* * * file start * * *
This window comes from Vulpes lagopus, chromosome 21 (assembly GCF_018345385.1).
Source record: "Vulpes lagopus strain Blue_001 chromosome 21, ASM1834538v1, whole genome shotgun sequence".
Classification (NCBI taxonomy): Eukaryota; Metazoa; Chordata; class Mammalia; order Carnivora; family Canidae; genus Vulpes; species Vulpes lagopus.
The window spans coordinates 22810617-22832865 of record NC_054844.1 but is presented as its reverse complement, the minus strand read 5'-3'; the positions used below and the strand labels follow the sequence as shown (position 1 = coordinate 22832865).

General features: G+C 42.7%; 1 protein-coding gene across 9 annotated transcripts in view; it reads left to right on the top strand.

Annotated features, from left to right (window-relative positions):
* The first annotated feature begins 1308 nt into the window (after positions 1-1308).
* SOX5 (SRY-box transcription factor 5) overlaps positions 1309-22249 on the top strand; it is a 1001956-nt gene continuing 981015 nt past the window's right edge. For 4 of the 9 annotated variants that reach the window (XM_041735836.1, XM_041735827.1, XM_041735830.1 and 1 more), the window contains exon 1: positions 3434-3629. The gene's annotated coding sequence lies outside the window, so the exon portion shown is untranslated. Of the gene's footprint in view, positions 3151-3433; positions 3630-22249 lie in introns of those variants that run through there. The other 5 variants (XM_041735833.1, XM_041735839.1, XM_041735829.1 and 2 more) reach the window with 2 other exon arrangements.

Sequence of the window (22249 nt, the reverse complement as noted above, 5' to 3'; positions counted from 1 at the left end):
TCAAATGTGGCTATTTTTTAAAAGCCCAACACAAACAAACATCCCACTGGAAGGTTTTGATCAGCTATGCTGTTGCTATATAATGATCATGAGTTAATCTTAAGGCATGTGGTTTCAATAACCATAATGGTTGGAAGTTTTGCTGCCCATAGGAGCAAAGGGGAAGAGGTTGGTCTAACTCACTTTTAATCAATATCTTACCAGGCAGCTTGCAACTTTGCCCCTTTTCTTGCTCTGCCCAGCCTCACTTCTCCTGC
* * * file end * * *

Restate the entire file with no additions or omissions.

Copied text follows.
This window comes from Vulpes lagopus, chromosome 21 (assembly GCF_018345385.1).
Source record: "Vulpes lagopus strain Blue_001 chromosome 21, ASM1834538v1, whole genome shotgun sequence".
Classification (NCBI taxonomy): Eukaryota; Metazoa; Chordata; class Mammalia; order Carnivora; family Canidae; genus Vulpes; species Vulpes lagopus.
The window spans coordinates 22810617-22832865 of record NC_054844.1 but is presented as its reverse complement, the minus strand read 5'-3'; the positions used below and the strand labels follow the sequence as shown (position 1 = coordinate 22832865).

General features: G+C 42.7%; 1 protein-coding gene across 9 annotated transcripts in view; it reads left to right on the top strand.

Annotated features, from left to right (window-relative positions):
* The first annotated feature begins 1308 nt into the window (after positions 1-1308).
* SOX5 (SRY-box transcription factor 5) overlaps positions 1309-22249 on the top strand; it is a 1001956-nt gene continuing 981015 nt past the window's right edge. For 4 of the 9 annotated variants that reach the window (XM_041735836.1, XM_041735827.1, XM_041735830.1 and 1 more), the window contains exon 1: positions 3434-3629. The gene's annotated coding sequence lies outside the window, so the exon portion shown is untranslated. Of the gene's footprint in view, positions 3151-3433; positions 3630-22249 lie in introns of those variants that run through there. The other 5 variants (XM_041735833.1, XM_041735839.1, XM_041735829.1 and 2 more) reach the window with 2 other exon arrangements.

Sequence of the window (22249 nt, the reverse complement as noted above, 5' to 3'; positions counted from 1 at the left end):
TCAAATGTGGCTATTTTTTAAAAGCCCAACACAAACAAACATCCCACTGGAAGGTTTTGATCAGCTATGCTGTTGCTATATAATGATCATGAGTTAATCTTAAGGCATGTGGTTTCAATAACCATAATGGTTGGAAGTTTTGCTGCCCATAGGAGCAAAGGGGAAGAGGTTGGTCTAACTCACTTTTAATCAATATCTTACCAGGCAGCTTGCAACTTTGCCCCTTTTCTTGCTCTGCCCAGCCTCACTTCTCCTGC